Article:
liveonearth (liveonearth) wrote,

"Fragrance" Stinks

Way back in 1973 the Fair Packaging and Labeling Act was passed, requiring that the ingredients in products be listed so we'd know what we're buying. Fragrances were specifically exempted from the law, because perfume makers would never let anyone know what was in their scents. Since then, under market pressures, companies have begun to use this loophole to put all manner of toxic materials into products. Any scented personal care product you purchase may contain hormonally active substances that could damage a developing fetus or reduce your fertility, trigger allergies, or be toxic in undiscovered ways. Many of these chemicals have not been tested at all. So use "fragrance" at your own risk, and please don't go perfuming yourself around pregnant women. use pure essential oils from beneficial plants.

1973 Fair Packaging and Labeling Act
requires companies to list cosmetics ingredients on the product labels
specifically exempts fragrances
"Since then, the vague word "fragrance" is all you'll find on the label."
FDA lacks the authority to require manufacturers to test cosmetics for safety

fragrance industry has 3,100 stock chemical ingredients
chemical components in fragrance itself are protected as trade secrets
blend almost always kept hidden from the consumer
many scents are actually a complex cocktail of natural essences and synthetic chemicals – often petrochems
"Widespread exposure and a long-standing culture of secrecy within the fragrance industry continue to put countless people at risk of contact sensitization to fragrances with poorly tested and intentionally unlabeled ingredients (Schnuch 2007)."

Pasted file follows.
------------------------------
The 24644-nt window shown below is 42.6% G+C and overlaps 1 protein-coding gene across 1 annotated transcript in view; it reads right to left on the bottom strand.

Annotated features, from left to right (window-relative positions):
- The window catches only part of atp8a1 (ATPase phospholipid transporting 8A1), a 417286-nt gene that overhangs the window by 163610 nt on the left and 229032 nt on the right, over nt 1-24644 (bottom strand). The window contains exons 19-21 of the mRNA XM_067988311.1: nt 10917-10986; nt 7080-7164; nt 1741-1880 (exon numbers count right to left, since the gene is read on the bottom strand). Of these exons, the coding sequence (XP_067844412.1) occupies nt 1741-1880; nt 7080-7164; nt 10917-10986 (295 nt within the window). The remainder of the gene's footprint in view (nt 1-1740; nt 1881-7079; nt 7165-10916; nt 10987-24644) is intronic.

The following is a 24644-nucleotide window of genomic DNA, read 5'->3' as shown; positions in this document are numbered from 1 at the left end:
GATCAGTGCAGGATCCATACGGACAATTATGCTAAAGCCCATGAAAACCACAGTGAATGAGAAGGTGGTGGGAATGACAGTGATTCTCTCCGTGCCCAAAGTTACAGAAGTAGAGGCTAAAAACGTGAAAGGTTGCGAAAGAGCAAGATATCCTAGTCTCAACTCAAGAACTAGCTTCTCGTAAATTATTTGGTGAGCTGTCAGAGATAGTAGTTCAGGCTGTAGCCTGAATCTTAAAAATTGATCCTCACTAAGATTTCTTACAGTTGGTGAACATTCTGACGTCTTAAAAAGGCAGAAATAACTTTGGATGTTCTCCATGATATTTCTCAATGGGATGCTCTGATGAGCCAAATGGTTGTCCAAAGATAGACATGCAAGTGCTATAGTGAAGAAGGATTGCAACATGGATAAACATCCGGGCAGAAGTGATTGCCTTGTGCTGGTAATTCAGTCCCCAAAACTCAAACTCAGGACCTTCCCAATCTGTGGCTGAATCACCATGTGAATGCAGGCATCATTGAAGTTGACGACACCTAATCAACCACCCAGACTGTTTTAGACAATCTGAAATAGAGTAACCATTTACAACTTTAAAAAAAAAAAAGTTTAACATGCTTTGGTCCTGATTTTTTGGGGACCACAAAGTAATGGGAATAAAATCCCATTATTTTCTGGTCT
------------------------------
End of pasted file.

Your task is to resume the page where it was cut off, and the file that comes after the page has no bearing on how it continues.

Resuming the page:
Companies that manufacture perfume or cologne purchase fragrance mixtures from fragrance houses

recently released study of 17 name-brand fragrances
co-authored by EWG and the Campaign for Safe Cosmetics
they contain secret ingredients, chemicals not listed on the label
38 unlisted chemicals found
average fragrance tested contained 14 secret chemicals
chems assoc w hormone disruption, allergic reactions
many substances that have not been assessed for safety by the FDA
most not evaluated for safety by the International Fragrance Association (IFRA)
laboratory analysis of men’s and women’s fragrances as well as scented products marketed to teens
all products tested contained a range of ingredients associated with health concerns
tested by Analytical Sciences, an independent laboratory in Petaluma, California
lab found a total of 40 chemicals in the tested fragrance products
38 of these were secret, or unlabeled, for at least one of the products containing them
the other two were listed on all relevant product labels
labels disclosed the presence of another 51 chemical ingredients
total of 91 chemical ingredients
of the 17 products tested, 13 were purchased in the U.S. and four in Canada
testing revealed 38 secret chemicals in 17 name brand fragrance products
fragrance industry has published safety assessments for only 34% of the unlabeled ingredients
on average the 17 name-brand fragrances tested contained nearly equal numbers of secret and labeled ingred